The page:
Monday, February 12, 2007

February 12th Log

2006, Susanne Bier, Denmark / Sweden
1st Viewing, DVD

After the Wedding is directed and co-written by Susanne Bier, who has earned international acclaim for her work and is regarded among the leading filmmakers of contemporary Danish cinema. Unfortunately this film is the first I have seen from her, but I hope to discover more of her films in the future. This film is currently nominated for a Best Foreign Language Film at this years Academy Awards. After the Wedding is a film that reveals more insight and surprise as it develops. We begin to learn more about these characters and there motives and history. The performances are powerful and the filmmaking is shot in a steadily progressing pace that both hampers and helps the film on an emotional level. Bier’s use of extreme close-ups of mouths and eyes seems to be an expression of heightened emotion, but the performances really make the scenes powerful. Essentially After the Wedding is like a soap opera, but it is really well performed by the three leads that you can easily absorb into these characters and their lives. The film is most concerned with examining the character of Jorgen on a moral level. The film becomes a bit heavy-handed towards its conclusion, but it does raise some thought-provoking ideas on the morality of Jorgen’s intention. Overall, an involving portrait of love and family.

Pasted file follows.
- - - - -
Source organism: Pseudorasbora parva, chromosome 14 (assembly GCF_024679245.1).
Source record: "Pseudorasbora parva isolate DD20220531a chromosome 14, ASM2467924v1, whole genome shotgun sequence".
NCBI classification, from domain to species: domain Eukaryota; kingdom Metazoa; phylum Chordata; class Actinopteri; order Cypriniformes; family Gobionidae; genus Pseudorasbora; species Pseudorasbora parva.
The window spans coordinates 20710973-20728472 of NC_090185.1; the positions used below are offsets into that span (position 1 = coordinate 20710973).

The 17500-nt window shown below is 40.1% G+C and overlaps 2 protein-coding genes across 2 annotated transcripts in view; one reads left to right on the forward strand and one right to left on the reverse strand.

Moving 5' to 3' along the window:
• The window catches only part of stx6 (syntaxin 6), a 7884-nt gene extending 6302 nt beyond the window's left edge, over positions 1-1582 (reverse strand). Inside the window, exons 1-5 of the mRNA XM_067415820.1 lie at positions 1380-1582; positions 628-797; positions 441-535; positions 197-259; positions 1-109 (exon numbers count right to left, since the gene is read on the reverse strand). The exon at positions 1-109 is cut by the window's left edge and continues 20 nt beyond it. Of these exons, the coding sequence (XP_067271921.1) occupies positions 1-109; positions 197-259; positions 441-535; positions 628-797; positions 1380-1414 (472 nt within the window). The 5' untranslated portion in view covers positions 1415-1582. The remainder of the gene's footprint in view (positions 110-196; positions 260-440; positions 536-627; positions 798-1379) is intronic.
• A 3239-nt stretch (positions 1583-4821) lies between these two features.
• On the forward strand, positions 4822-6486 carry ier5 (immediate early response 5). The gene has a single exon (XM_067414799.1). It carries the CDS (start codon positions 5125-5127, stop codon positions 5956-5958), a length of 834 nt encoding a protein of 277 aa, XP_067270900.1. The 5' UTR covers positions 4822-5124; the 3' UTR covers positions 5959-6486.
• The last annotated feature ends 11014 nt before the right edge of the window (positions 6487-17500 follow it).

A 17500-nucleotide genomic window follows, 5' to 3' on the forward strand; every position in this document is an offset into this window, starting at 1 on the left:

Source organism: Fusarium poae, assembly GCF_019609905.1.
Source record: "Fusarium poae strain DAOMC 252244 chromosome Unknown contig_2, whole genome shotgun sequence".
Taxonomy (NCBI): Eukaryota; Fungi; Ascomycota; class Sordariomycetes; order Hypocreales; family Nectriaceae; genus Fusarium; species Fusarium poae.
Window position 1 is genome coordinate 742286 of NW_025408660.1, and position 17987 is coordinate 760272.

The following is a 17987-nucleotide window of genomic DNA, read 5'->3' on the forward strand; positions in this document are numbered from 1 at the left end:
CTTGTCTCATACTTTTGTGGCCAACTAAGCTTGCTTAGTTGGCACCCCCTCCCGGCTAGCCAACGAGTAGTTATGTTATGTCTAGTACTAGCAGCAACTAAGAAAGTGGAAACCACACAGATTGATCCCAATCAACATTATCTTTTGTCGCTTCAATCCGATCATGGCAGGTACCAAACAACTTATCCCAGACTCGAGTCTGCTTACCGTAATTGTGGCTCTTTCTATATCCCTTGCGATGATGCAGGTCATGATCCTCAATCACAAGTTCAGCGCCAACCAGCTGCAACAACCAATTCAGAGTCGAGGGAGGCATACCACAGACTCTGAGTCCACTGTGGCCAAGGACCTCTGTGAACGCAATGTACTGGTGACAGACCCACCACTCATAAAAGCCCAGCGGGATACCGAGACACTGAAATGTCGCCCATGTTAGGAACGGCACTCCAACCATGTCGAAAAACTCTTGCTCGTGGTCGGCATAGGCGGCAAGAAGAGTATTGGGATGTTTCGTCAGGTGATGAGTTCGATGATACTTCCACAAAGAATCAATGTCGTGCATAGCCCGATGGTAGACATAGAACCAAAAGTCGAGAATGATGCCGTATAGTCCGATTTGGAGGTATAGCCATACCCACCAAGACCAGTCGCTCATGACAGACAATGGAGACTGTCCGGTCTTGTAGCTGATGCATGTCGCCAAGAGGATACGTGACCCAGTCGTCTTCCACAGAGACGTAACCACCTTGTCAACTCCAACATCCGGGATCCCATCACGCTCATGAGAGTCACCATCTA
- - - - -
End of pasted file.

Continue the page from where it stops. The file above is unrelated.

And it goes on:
>> Go here for FILMS OF 2006 list

1928, Charlie Chaplin, United States
Repeat Viewing, DVD

Charlie Chaplin's The Circus can viewed as his personal farewell to the silent filmmaking era. An era he believed in and loved with all his genius and passion. Chaplin would continue making silent films (even well after the change over to talkies), but they still incorporated a bit of sound in some way (i.e. the hilarious opening sequence of City Lights in which Chaplin mocks sound). The Circus would be Chaplin's final (completely) silent film. Made in between his two most famous films (Gold Rush and City Lights), this may be Chaplin's most forgotten work. However, it's brilliance is undeniable. In fact, I'd rank this as Chaplin's second greatest film (only behind City Lights, which I consider easily one of the very greatest films of all-time). Like City Lights, this film displays Chaplin at his very best. Perfectly combining a touching emotional connection, wonderful romance, consistent laughter, and meaningful poetic visuals. The final sequence is truly incredible, particularly the beauty within the final shot. The Circus is an amazingly artistic and enjoyable statement from a cinema legend. The silent era may have ended in 1928, but it's impact is timeless and will be cherished for eternity.


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